The first thing event attendees see upon arrival is often the last thing event planners think about – the signage. It’s easy to put signage on the back burner, as so much thought and effort is poured into selecting the best dates, location and venue for the event, not to mention planning the keynote, breakout sessions and booth displays. Our job, as the event producer, is to ensure every piece of custom branded signage, from giant banners to small directional placards, is produced on brand, on time, and on budget. But what happens when you’re forced to use the venue’s in-house signage department?
Some venues mandate the use of internal signage or art departments in their contracts. This seems like a cost-effective path to take, since they’ll be sure to tell you they know every inch of their venue better than anyone else. While there’s nothing worse than seeing a giant “Welcome” banner where the “me” is wrapped around a corner because of an improper measurement or banners that are drooping or appear duct taped to the wall, you don’t need to go in-house to achieve perfect results. A capable event producer can make all the correct measurements and fully explore the creative potential of the space in ways the venue staff never has.
Venue Contract Review
The venue rental contract, one the most important decisions an event planner makes, is often set in stone before the event producer is hired. Often, the event planner is so relieved to secure the venue and date that they gloss over the contract’s fine print the same way we all do with every passing software update. Venue contracts are precisely written to maximize the revenue potential of the event in the venue’s favor, but many of these stipulations are negotiable while you still have leverage to take your business elsewhere. Bellwether’s venue specialists can best help if we’re brought in before a contract is signed. We will happily review your contract before you sign and can help negotiate on your behalf.
The venue is entitled to make a profit on your business, and they should, but there’s a fine line between reasonable profit centers and extraneous fees. If you’re contracting with a hotel, their primary profit centers will be room rentals, parking and catering. What you want to avoid — or at least negotiate in your favor – are auxiliary charges such as venue exclusives, labor restrictions, and hidden fees.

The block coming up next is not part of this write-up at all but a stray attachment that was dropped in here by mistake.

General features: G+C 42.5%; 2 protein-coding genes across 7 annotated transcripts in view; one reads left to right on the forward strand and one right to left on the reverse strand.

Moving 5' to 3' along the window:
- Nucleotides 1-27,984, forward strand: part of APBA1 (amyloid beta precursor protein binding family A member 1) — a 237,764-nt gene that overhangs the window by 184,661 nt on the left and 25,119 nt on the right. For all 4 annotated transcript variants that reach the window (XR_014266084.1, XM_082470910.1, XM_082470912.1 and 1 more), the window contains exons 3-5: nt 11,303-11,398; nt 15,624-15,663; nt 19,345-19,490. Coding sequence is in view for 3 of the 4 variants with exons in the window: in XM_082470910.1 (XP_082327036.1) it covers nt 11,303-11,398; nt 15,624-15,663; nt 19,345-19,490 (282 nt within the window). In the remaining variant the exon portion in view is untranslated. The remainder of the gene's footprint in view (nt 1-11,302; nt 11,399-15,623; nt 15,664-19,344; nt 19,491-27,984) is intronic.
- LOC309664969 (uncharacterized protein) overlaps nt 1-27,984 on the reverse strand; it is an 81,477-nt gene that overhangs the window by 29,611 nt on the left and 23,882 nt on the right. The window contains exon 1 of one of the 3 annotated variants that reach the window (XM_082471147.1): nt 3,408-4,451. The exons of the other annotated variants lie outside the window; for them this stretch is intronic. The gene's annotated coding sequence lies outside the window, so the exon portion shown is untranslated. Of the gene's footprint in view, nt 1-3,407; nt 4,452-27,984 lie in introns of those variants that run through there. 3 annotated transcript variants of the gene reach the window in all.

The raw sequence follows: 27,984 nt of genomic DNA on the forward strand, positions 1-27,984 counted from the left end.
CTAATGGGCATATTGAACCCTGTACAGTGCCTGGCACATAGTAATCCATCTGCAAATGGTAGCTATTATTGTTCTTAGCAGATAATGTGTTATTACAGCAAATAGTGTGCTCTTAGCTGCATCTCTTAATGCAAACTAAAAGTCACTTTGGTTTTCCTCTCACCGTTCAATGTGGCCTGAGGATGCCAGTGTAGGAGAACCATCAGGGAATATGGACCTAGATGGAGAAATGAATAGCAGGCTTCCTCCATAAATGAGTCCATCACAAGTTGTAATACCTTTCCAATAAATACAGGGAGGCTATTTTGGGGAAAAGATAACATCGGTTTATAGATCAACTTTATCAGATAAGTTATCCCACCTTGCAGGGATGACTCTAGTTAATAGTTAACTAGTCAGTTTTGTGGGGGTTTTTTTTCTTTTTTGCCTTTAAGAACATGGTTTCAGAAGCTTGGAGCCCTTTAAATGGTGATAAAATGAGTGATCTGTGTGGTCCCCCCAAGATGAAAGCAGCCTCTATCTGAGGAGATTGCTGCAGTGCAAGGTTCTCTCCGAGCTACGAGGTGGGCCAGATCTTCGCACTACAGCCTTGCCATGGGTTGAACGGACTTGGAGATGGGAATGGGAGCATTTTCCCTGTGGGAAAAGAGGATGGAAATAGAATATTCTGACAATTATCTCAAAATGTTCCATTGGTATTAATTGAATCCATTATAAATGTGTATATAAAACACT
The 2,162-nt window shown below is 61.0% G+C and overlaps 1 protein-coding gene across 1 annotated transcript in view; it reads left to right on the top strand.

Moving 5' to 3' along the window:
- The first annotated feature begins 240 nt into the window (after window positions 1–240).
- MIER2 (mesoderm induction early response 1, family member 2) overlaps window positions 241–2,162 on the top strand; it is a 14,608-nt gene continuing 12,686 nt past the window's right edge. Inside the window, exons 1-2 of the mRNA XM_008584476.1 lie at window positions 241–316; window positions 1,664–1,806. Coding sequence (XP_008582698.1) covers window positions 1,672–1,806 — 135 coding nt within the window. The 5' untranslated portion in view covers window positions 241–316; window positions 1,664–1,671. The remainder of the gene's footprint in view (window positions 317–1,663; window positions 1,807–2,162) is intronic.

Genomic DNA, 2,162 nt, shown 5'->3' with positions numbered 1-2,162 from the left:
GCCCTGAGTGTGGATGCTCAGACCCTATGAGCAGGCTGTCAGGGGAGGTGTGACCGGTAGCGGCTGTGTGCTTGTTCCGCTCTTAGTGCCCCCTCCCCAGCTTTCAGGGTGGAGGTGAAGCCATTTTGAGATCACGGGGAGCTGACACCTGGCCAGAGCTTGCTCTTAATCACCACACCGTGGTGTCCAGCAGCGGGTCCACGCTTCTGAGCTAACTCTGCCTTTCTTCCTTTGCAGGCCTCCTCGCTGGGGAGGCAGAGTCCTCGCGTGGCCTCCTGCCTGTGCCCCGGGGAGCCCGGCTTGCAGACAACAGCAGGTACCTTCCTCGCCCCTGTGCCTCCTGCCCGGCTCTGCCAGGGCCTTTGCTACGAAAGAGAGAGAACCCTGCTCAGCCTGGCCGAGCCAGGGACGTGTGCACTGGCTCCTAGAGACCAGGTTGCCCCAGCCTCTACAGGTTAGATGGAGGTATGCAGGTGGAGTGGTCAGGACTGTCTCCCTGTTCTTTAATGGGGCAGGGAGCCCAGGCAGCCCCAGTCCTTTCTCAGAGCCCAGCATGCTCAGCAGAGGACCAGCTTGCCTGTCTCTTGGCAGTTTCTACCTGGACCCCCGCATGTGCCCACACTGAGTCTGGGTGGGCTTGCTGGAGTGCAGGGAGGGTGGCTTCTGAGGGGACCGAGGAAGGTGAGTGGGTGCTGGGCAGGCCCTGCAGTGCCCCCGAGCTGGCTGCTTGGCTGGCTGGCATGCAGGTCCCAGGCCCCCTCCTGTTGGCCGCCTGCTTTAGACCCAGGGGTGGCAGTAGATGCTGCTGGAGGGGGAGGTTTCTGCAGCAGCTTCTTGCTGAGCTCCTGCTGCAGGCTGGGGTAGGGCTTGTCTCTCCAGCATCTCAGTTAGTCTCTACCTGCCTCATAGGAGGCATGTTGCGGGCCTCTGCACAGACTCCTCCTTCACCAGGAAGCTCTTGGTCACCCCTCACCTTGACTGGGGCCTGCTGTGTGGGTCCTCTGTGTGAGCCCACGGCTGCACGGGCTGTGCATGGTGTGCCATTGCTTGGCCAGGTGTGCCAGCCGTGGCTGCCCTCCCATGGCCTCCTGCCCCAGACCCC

Venue exclusives penalize clients for using outside vendors – this includes obvious services like catering, audio/video equipment rental, and floral and décor; plus event signage and some lesser known services like access to a 24/7 concierge that you may or may not need. Failure to use these services or meet contract minimums can result in costly penalties similar to a restaurant’s corkage fees. Some venues also pad their bottom line with higher than standard gratuity rates, high WI-FI fees, or by charging guests an additional “resort fee” to their bill. Venues have even charged guests extra fees for access to business centers, workout rooms and swimming pools that one might assume are included with each room rental.
If a venue requires you to use union labor, first request proof this is a mandate and not a preference; next, be sure to avoid markups on union rates. You can often negotiate your labor contract directly with the union or at least reduce or eliminate the surcharge.
When you’re forced to use a venue’s audio/video equipment and labor, you’re limited to their in-house capabilities. Bellwether event producers focus instead on what’s best for the event. We have a pulse for the latest technology so that your event is captivating and memorable instead of looking dated or like a rerun of years past. We don’t employ tech simply because it’s cool, we do what’s best to bring your message to life. We take the same approach to signage – working with the best vendors to transform the venue into a fully immersive event, while knowing the venue well enough to produce signage that’s a perfect fit. See also: Impactful Signage Matters
The bottom line is simple; the small print can have a big impact on the quality of your event. To maximize the impact of your budget and creative, bring your event producer to the table to help negotiate your contract and set up your event for lasting success.